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Simulating liquidity stress in the derivatives market

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We investigate whether margin calls between derivative counterparties could strain their ability to pay and thereby spread liquidity stress through the market. Using trade repository data on derivative portfolios, we simulate variation margin calls in a stress scenario and compare these with institutions’ liquid-asset buffers. Where these buffers are insufficient to meet the margin calls we assume institutions borrow the shortfall, but only at the last moment when payment is due. We find that liquidity shortfalls are only a modest proportion of average daily cash borrowing in repo markets. Additionally, only a small part of those liquidity shortfalls could be avoided if payments were centrally coordinated, for example by a regulator that directed institutions in distress to make partial payments. That said, our methodology could be used regularly to investigate whether margin calls could generate systemic liquidity strains. If that were the case, additional liquidity requirements targeted at institutions that spread liquidity stress would reduce potential liquidity shortfalls most effectively.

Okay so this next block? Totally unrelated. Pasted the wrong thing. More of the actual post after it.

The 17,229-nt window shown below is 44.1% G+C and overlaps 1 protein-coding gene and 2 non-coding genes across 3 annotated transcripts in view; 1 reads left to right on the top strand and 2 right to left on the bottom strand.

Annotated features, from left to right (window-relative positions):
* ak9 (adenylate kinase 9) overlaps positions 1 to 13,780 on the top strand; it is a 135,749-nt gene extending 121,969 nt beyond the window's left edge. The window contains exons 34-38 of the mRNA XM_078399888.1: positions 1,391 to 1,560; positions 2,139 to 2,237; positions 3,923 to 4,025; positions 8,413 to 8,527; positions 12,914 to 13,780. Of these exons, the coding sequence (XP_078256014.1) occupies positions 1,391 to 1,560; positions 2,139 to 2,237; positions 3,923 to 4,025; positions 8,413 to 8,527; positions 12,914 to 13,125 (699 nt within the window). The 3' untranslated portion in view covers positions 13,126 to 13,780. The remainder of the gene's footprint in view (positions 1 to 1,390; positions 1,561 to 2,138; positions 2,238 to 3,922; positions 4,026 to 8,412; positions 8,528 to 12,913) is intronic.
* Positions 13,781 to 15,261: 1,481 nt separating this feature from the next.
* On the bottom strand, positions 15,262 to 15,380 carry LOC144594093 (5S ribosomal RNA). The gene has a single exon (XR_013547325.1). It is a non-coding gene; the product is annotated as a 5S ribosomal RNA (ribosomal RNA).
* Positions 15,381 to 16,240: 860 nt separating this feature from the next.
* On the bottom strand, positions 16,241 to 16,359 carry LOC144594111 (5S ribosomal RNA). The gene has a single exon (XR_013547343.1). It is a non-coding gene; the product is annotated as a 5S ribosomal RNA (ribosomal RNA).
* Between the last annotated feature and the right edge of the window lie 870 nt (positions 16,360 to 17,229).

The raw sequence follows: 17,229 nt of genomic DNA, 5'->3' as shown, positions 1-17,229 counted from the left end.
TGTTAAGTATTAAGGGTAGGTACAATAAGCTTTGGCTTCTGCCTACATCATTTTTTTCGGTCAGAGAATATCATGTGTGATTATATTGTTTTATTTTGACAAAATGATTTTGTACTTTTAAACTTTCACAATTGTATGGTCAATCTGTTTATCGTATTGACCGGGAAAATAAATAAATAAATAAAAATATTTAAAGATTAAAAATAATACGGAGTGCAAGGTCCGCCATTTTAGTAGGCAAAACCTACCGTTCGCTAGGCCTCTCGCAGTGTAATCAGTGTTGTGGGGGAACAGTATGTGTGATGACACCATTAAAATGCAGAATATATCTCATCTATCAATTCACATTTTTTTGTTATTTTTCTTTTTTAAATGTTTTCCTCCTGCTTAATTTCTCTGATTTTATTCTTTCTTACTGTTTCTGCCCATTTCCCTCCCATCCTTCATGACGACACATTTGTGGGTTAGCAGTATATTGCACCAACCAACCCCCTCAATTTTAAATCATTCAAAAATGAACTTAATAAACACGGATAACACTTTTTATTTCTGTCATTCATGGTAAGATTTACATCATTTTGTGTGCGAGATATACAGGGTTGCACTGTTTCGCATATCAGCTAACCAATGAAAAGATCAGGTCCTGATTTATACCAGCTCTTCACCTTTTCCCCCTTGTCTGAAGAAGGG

This talk is part of the Cambridge Finance Workshop Series series.

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